Despite the lack of well-equipped science laboratories, and funds to support research and innovation that hurts the African continent, its leaders acknowledge that science and technology will continue to facilitate sustainable growth and development while playing a major role in solving todays pressing challenges including climate change, hunger, and lack of water, and energy.

On a beautiful summer day of August, 6, 2011, I finally received my doctorate degree in Entomology and became the first woman in my community to obtain a PhD degree. As I walked to collect my degree, my thoughts meandered back to my community in Kenya. I thought of the many children in there who had the potential to be a scientist like me but lacked the opportunity. That day, I told myself that I would do whatever it necessary to give the children in my community, other poor communities, and throughout Africa the opportunities to break the poverty barrier, get an education and go attain their goals, including becoming scientists.

[caption id=”” align=”alignnone” width=”1920.0"]

Photo credit: Esther Ngumbi

Photo credit: Esther Ngumbi[/caption]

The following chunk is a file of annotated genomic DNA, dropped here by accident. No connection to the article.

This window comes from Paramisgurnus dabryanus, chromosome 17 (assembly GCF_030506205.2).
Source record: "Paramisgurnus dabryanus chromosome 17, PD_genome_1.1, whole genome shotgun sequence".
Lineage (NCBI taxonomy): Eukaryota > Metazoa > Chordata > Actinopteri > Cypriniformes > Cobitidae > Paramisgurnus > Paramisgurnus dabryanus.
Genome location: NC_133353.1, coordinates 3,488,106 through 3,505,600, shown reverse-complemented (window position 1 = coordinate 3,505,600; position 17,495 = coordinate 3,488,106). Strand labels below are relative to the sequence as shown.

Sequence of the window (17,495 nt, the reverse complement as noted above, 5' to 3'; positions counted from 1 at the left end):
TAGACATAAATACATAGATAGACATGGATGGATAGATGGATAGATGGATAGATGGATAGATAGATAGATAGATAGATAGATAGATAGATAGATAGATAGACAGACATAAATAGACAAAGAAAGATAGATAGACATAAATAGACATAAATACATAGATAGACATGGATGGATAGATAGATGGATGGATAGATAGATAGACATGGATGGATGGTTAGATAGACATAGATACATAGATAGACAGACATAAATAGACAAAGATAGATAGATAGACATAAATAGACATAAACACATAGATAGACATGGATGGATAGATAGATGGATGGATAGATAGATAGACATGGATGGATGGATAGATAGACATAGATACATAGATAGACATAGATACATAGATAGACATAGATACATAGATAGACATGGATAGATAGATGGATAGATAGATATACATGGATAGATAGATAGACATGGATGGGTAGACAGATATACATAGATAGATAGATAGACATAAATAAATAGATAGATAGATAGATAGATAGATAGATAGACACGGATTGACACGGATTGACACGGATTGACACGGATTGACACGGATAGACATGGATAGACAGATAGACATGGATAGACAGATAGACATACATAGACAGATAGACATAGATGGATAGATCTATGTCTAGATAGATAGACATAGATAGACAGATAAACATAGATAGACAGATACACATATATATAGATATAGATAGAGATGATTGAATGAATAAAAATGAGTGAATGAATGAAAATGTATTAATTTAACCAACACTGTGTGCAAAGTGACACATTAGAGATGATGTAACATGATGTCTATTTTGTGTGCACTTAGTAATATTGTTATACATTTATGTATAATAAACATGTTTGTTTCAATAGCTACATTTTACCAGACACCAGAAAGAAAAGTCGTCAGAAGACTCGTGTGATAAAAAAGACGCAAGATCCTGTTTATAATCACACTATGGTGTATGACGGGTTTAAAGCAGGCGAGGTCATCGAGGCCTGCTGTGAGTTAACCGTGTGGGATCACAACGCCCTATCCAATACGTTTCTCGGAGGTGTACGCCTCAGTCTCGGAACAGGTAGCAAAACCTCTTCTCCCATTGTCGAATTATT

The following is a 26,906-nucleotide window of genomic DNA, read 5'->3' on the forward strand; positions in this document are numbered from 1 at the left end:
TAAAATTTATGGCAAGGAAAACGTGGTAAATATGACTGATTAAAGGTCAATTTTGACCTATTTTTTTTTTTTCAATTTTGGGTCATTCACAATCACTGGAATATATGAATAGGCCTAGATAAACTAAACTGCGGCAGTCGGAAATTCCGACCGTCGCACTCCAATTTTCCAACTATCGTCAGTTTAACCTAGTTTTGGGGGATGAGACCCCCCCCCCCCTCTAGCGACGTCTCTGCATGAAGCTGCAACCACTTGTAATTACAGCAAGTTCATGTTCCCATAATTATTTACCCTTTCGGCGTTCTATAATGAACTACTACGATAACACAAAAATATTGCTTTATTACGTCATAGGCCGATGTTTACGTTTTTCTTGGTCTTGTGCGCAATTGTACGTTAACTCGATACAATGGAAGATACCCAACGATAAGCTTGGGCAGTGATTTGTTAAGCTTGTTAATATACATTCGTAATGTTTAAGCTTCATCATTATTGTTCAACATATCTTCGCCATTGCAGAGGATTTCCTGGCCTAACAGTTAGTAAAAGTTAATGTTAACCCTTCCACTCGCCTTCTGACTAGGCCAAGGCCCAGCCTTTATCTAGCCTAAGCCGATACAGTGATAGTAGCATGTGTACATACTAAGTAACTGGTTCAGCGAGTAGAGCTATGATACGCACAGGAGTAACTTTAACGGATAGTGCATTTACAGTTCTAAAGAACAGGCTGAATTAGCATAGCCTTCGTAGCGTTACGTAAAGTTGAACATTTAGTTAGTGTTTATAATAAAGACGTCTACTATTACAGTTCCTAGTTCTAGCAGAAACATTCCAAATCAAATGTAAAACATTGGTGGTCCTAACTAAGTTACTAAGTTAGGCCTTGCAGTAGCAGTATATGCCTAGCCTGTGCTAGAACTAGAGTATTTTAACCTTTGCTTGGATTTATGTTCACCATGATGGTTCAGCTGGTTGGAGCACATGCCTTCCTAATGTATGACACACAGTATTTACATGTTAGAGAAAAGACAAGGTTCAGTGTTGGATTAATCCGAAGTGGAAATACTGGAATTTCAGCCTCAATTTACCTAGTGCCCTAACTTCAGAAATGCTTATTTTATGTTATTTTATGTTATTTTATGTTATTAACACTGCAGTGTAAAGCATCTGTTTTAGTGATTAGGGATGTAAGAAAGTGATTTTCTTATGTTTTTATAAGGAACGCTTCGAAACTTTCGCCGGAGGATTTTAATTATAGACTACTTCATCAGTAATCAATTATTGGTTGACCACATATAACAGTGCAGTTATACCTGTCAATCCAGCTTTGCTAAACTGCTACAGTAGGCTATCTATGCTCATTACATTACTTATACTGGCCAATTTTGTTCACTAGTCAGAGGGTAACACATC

So when it was time to get married, I decided that instead of getting gifts, I would raise funds to build a science laboratory for my community to inspire a generation of scientists.

Increasing the number of scientific labs across the world, including the African continent, would first and foremost inspire many more young people to consider science as a career. Secondly, science labs give researchers the opportunity to develop solutions that help transform lives and spark new business opportunities in key areas such as agriculture, healthcare, transportation, energy and education.

Indeed, many of the global challenges our world faces today including climate change, HIV/AIDS, healthcare, recurring droughts and feeding the growing population sustainably, benefit from research results spawned from science labs in universities and research institutions.